The generator and the furnace

It’s not so fun here. The newer the furnace and the more complicated its electronics, the more fussy it is about feeding from the generator. Almost all modern gas-powered systems need to be grounded. Otherwise, the flame detector will not work, and the system will stop with an error code. I solved the problem by connecting the generator’s working ground to the protection ground, i.e. the generator’s dedicated earth socket – it’s the TNS connection diagram described in this article.

On the other hand, the forums are full of stories of those who have damaged the electronic boards in their furnaces, or burned out their pumps, all sorts of nasty surprises.

If you’re thinking of getting a generator, my advice is to take a good look at what other owners of the same model have experienced when trying to power the heating from a generator. There is the Internet, forums, and Facebook groups. Search for the furnace model plus generator and see what others say. You may find that it’s not easy to power your heating system from the generator.

Again, as I have learned from my own experience, the cheaper the generator, the greater the chance of problems with the heating.

Avoid two-stroke generators, which run on petrol with oil mix, like Trabant. They are neither voltage nor frequency-stable. The chances of burning out the electronics in the heating system are high with such generators.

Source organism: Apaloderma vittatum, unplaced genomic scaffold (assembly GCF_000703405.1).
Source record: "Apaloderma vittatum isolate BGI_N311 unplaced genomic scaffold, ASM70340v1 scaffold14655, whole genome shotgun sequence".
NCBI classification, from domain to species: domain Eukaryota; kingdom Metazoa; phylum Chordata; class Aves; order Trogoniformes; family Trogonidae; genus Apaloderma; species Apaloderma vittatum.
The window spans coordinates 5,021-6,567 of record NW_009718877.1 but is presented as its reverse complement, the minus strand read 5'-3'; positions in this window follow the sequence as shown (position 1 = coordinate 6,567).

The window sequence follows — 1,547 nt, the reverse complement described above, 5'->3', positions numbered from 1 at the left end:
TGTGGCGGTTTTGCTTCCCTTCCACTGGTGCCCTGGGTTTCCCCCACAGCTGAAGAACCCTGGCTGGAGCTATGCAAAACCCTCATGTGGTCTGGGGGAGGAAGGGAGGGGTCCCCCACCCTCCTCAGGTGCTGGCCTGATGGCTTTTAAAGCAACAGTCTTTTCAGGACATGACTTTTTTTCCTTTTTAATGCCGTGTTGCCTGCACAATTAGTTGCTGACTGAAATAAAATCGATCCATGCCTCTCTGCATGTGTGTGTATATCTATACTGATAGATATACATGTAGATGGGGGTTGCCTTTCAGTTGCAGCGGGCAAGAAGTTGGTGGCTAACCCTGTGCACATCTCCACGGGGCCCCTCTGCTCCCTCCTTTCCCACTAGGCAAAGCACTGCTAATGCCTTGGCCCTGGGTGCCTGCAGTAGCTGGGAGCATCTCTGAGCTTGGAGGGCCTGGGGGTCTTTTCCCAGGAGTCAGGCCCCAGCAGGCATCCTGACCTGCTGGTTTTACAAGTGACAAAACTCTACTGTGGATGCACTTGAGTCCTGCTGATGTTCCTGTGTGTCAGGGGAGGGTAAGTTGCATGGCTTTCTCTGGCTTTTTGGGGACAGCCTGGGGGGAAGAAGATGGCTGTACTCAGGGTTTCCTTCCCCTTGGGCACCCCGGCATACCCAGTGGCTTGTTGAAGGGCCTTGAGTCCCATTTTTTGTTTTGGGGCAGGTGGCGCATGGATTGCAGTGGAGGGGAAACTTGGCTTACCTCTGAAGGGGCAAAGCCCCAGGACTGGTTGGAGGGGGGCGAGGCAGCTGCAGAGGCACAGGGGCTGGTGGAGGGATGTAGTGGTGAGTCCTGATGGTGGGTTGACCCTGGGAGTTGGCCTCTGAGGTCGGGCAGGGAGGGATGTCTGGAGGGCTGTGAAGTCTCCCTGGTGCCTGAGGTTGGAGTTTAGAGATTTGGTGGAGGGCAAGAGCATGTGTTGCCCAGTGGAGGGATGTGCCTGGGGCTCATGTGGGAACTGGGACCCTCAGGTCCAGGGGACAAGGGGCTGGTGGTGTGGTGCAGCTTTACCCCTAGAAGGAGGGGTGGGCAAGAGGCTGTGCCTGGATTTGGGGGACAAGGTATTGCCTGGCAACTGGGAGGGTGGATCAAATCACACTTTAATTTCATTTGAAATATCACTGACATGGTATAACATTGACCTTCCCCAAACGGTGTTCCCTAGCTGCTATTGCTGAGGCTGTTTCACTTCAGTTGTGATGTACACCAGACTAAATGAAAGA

AVR generators are a bit better, but there are problems there, too: frequency variations, harmonics, and voltage spikes when disconnecting large consumers such as the water pump.

Inverter generators perform best, but they are expensive. My favorite is the Honda EU22i, but there are clones that perform decently.

One more thing I saw at someone’s house: the man got a cheap 2.4kW generator and a simple electric heater. When his power goes out, he uses the generator to power the heater and only heats the room he’s in. He came out better off financially than if he had chosen an expensive generator to run his furnace. But the man lives in the country and doesn’t bother anyone with the noise of the generator.

Finally, we come to the last point to consider: generators, even soundproof ones, are noisy. This can be disturbing for you and your neighbors. You can’t keep a generator running on the balcony of your apartment building.

Photo by Dima Solomin on Unsplash